Acting on a tip from local residents, Marines today raided an abandoned branch of the Iraqi Atomic Energy Commission south of Baghdad and found several laboratories, gas masks, chemical suits, vats of industrial chemicals and a map listing buildings that contained "radioactive material."

Troops from the 1st Battalion, 7th Marine Regiment, scoured the fortified government complex, but a cursory inspection revealed ordinary levels of radiation and chemical contamination. Commanders said they saw enough to call in a "sensitive site exploitation" team to conduct a more thorough analysis.

"It could be nothing, but the obvious thing to do is clear the place and notify through the chain of command that we have found what may be a sensitive site," said the commander of the 7th Marine Regiment, Col. Steven Hummer, who visited the battalion to inspect the find. "The experts will be able to tell relatively soon."

In the midst of a war launched over allegations that Iraq possesses banned weapons, the Marines kicked in doors and rifled through offices, hoping to uncover what nearly three weeks of war have failed to produce: hard evidence that Iraq has a nuclear, chemical or biological weapons program. On Saturday, Army troops found vials of white powder near the town of Latifiyah in what was called a "chemical facility." Initial tests indicated the substance was not harmful.

It was not clear whether the site raided today had previously been visited by U.N. weapons experts during the several months of inspections that concluded in early March. After the 1991 Persian Gulf War, the U.N. inspectors exposed a covert Iraqi nuclear weapons program, but the latest inspections found no proof that it was re-started.

A convoy of armored vehicles rumbled along a windy, one-lane road to a compound that looked like a rundown college campus, with several office buildings separated by green lawns and palm groves. The facility was bounded on all sides by 100-foot-tall earthen berms. The Marines did not unleash a barrage of artillery to prepare the area, as they have in most previous attacks, because they were concerned that explosions inside the compound could trigger the release of harmful contaminants.

Several hill-like cement bunkers covered in sand guarded the long, winding approach to a series of office buildings. When the Marines arrived, a tank plowed through the iron front gate, and more than 100 Marines streamed through in squads of roughly 14, each assigned to a different section of the compound.

Lt. Andrew Schoenmaker, the nuclear, biological and chemical weapons officer for Bravo company, which led the raid, followed one group of Marines toward a white-brick duplex office building with a gaping hole in the roof that appeared to have been caused by shelling or other weapons fire.

He stopped to search some barrels and then descended into a bunker, scanning its empty rooms with a flashlight, finding only a can of paint. Up ahead, a sergeant used a shotgun to blast open a second-floor entrance, and six Marines burst in, moving from office to office along a narrow corridor. Posters of Iraqi President Saddam Hussein adorned a wall in each room, and the floors were covered by torn oriental carpets.

"Sir, we have a gas mask in here!" shouted Cpl. John Rakestraw, from an office at the end of the hall.

"That's it, I'm going in," said Schoenmaker, climbing the stairs in a few bounding steps and hurrying toward the find. In an adjacent room he found boxes of black latex gloves, and Kleenguard brand coverall suits. He rifled through papers in a glass filing cabinet and found a typed sheet of paper with "heavy water" written in a margin.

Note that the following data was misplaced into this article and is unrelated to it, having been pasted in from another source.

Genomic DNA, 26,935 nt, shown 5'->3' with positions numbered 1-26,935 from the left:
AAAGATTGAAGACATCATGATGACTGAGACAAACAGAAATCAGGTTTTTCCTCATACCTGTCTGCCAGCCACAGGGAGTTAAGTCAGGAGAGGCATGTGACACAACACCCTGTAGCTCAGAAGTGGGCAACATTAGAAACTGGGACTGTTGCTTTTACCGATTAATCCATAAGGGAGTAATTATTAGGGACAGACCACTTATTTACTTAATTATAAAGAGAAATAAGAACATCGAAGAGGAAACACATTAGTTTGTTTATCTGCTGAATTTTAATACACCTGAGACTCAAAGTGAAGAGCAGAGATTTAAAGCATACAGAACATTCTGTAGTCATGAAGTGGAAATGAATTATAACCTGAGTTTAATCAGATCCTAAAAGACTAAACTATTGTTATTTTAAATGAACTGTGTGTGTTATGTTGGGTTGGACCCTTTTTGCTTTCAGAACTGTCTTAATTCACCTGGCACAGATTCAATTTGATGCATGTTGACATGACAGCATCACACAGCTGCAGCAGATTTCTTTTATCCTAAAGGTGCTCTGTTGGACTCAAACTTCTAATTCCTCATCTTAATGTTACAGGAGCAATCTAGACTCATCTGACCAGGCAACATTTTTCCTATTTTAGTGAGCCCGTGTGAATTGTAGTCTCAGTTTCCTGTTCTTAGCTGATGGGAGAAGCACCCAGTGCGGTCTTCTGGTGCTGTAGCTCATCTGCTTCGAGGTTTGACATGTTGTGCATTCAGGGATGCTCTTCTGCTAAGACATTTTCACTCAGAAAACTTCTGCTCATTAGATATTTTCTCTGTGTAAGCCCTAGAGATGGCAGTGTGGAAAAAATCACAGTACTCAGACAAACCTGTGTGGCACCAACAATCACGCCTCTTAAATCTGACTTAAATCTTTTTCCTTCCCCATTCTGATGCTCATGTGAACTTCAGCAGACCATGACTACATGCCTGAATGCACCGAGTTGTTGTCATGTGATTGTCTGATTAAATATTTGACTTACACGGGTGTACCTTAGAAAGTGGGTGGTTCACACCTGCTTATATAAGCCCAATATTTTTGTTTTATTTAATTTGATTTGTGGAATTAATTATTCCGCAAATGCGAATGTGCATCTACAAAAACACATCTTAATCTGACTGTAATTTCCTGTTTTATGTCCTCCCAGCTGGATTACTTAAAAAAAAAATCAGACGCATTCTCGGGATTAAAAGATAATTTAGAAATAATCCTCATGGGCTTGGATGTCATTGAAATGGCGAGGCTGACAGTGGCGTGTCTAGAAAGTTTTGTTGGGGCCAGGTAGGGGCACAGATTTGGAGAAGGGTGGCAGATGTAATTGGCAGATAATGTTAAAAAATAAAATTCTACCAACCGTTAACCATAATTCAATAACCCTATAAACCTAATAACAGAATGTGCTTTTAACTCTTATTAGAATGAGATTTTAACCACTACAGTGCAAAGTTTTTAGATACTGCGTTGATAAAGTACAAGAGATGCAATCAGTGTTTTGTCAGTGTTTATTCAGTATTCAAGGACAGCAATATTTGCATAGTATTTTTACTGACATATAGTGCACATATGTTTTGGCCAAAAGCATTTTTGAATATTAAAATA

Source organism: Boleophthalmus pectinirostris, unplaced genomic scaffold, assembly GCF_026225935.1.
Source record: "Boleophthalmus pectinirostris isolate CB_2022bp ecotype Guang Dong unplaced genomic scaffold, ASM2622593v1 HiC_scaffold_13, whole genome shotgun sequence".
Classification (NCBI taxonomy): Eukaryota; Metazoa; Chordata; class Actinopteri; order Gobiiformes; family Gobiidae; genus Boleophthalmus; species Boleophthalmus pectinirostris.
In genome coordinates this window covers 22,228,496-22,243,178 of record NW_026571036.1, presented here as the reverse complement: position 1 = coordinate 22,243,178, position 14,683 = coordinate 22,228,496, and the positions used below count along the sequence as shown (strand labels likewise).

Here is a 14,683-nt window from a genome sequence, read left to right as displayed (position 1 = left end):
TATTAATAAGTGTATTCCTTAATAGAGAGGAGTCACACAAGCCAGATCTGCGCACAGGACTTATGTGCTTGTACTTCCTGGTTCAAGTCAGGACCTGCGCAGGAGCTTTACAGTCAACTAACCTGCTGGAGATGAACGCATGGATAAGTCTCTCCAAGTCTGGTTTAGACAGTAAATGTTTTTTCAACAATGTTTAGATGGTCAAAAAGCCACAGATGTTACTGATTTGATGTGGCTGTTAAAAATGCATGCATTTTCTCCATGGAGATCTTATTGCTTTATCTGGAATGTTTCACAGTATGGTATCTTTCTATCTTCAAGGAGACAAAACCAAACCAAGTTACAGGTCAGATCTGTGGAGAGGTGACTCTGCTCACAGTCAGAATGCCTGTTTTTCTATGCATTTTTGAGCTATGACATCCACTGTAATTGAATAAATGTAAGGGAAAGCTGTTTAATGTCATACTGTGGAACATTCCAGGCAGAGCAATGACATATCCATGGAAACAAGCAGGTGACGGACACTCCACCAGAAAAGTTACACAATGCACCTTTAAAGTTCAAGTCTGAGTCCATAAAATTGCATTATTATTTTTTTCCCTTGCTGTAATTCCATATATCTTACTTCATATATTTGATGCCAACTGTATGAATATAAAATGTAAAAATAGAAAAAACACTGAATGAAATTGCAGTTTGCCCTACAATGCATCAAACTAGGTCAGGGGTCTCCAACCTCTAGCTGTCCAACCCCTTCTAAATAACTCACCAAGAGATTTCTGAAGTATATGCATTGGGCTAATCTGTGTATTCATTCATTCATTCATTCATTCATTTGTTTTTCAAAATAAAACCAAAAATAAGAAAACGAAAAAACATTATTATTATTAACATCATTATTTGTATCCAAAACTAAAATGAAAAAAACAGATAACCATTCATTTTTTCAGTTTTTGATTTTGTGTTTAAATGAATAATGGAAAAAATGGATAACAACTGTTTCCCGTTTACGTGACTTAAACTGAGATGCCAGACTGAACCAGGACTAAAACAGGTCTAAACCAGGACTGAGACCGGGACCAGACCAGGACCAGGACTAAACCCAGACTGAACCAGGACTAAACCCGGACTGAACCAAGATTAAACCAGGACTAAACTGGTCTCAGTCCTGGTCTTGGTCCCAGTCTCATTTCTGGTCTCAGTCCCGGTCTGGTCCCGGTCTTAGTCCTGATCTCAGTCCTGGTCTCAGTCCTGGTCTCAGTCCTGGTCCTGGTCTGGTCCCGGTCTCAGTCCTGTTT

He got on the radio: "Don't touch anything," he told the Marines. "Hold in place, we have to get this stuff to higher [headquarters]." He moved on to another building where Marines wearing night-vision goggles found several laboratories containing metal storage drums and large quantities of white powder.

"Good work, gentlemen. That's a good find," said Schoenmaker as he examined a map of the compound -- found in one of the offices -- that listed buildings containing "radioactive material." It was unclear why the map was marked in English. A translator later determined that other buildings were marked for animal testing.

Rooms marked "Wear protective clothing" were left for specialists to search. Cabinets had been placed against some of the laboratory doors, making them harder to open. When one Marine kicked in a door, shattering a container of liquid, U.S. forces were told to leave the building until it could be inspected further for contaminants.

Chief Warrant Officer Carl Hinson, the battalion's nuclear, biological and chemical officer, walked through the complex with a small metal apparatus that could detect radiation and nerve and blister agents in liquid and vapor form. He found nothing out of the ordinary, he said, adding that solids or powders would need to be tested by others.

As the Marines continued their search into the early evening, tanks roamed up and down the streets, while artillery shells rumbled to earth a few miles away. Snipers patrolled the massive berms.

Elsewhere, Marines found more gas masks, magazines for AK-47 assault rifles, Iraqi military uniforms, stacks of Iraqi currency and bags full of Iraqi flags. When Hummer, the regimental commander, arrived at dusk, he was escorted from building to building by a group of officers who explained what had been found in each structure. "I'm certainly not an expert and it's too soon to tell," Hummer told the group, adding that he was not sure when the outcome of any further investigations would be available. "We've done our part."

Lance Cpl. Elios Pelaez, left, of Los Angeles, and Lance Cpl. Stephen Ferris of Walpole, Mass., search a building in Salman Pak, a small town about 15 miles southeast of downtown Baghdad.